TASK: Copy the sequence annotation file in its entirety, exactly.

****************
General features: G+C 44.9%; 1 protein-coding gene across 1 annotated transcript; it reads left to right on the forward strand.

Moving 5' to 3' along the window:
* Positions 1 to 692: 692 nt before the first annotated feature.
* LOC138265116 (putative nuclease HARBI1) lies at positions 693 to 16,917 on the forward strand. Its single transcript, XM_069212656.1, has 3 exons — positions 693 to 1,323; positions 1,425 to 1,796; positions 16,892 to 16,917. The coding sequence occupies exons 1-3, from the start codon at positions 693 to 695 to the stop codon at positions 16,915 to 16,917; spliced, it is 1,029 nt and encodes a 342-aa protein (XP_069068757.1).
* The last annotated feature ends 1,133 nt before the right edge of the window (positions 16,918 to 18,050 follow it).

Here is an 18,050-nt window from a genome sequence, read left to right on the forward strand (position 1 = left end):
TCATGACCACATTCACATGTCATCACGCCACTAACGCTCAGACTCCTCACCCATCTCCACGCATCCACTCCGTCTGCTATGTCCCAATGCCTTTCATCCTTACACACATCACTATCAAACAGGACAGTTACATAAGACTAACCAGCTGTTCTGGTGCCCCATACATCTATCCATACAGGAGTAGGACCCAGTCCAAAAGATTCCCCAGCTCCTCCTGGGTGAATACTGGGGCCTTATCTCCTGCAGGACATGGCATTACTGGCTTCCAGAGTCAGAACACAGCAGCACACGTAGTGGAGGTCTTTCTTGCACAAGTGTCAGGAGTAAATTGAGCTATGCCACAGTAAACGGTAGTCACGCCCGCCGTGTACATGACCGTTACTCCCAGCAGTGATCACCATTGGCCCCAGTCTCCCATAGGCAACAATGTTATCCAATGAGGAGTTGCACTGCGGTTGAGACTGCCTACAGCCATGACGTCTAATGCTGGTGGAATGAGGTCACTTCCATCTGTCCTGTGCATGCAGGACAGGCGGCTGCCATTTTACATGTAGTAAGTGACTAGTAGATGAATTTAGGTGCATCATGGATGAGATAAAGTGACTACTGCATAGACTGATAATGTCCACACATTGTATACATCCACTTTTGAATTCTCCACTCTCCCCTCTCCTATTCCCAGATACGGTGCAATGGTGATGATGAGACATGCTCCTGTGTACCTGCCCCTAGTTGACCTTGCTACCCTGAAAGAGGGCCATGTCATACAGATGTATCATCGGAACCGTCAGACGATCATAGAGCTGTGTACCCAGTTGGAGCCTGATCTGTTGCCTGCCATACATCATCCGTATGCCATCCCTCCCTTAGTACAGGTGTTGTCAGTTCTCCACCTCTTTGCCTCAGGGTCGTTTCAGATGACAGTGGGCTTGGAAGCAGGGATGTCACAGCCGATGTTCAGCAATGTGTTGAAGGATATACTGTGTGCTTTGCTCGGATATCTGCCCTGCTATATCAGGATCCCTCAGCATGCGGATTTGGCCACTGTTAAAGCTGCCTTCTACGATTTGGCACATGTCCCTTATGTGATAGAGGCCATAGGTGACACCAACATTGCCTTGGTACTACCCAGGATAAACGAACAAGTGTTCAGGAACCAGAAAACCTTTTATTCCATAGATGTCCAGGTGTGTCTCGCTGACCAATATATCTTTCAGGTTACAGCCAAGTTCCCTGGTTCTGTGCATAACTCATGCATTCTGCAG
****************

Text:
General features: G+C 44.9%; 1 protein-coding gene across 1 annotated transcript; it reads left to right on the forward strand.

Moving 5' to 3' along the window:
* Positions 1 to 692: 692 nt before the first annotated feature.
* LOC138265116 (putative nuclease HARBI1) lies at positions 693 to 16,917 on the forward strand. Its single transcript, XM_069212656.1, has 3 exons — positions 693 to 1,323; positions 1,425 to 1,796; positions 16,892 to 16,917. The coding sequence occupies exons 1-3, from the start codon at positions 693 to 695 to the stop codon at positions 16,915 to 16,917; spliced, it is 1,029 nt and encodes a 342-aa protein (XP_069068757.1).
* The last annotated feature ends 1,133 nt before the right edge of the window (positions 16,918 to 18,050 follow it).

Here is an 18,050-nt window from a genome sequence, read left to right on the forward strand (position 1 = left end):
TCATGACCACATTCACATGTCATCACGCCACTAACGCTCAGACTCCTCACCCATCTCCACGCATCCACTCCGTCTGCTATGTCCCAATGCCTTTCATCCTTACACACATCACTATCAAACAGGACAGTTACATAAGACTAACCAGCTGTTCTGGTGCCCCATACATCTATCCATACAGGAGTAGGACCCAGTCCAAAAGATTCCCCAGCTCCTCCTGGGTGAATACTGGGGCCTTATCTCCTGCAGGACATGGCATTACTGGCTTCCAGAGTCAGAACACAGCAGCACACGTAGTGGAGGTCTTTCTTGCACAAGTGTCAGGAGTAAATTGAGCTATGCCACAGTAAACGGTAGTCACGCCCGCCGTGTACATGACCGTTACTCCCAGCAGTGATCACCATTGGCCCCAGTCTCCCATAGGCAACAATGTTATCCAATGAGGAGTTGCACTGCGGTTGAGACTGCCTACAGCCATGACGTCTAATGCTGGTGGAATGAGGTCACTTCCATCTGTCCTGTGCATGCAGGACAGGCGGCTGCCATTTTACATGTAGTAAGTGACTAGTAGATGAATTTAGGTGCATCATGGATGAGATAAAGTGACTACTGCATAGACTGATAATGTCCACACATTGTATACATCCACTTTTGAATTCTCCACTCTCCCCTCTCCTATTCCCAGATACGGTGCAATGGTGATGATGAGACATGCTCCTGTGTACCTGCCCCTAGTTGACCTTGCTACCCTGAAAGAGGGCCATGTCATACAGATGTATCATCGGAACCGTCAGACGATCATAGAGCTGTGTACCCAGTTGGAGCCTGATCTGTTGCCTGCCATACATCATCCGTATGCCATCCCTCCCTTAGTACAGGTGTTGTCAGTTCTCCACCTCTTTGCCTCAGGGTCGTTTCAGATGACAGTGGGCTTGGAAGCAGGGATGTCACAGCCGATGTTCAGCAATGTGTTGAAGGATATACTGTGTGCTTTGCTCGGATATCTGCCCTGCTATATCAGGATCCCTCAGCATGCGGATTTGGCCACTGTTAAAGCTGCCTTCTACGATTTGGCACATGTCCCTTATGTGATAGAGGCCATAGGTGACACCAACATTGCCTTGGTACTACCCAGGATAAACGAACAAGTGTTCAGGAACCAGAAAACCTTTTATTCCATAGATGTCCAGGTGTGTCTCGCTGACCAATATATCTTTCAGGTTACAGCCAAGTTCCCTGGTTCTGTGCATAACTCATGCATTCTGCAG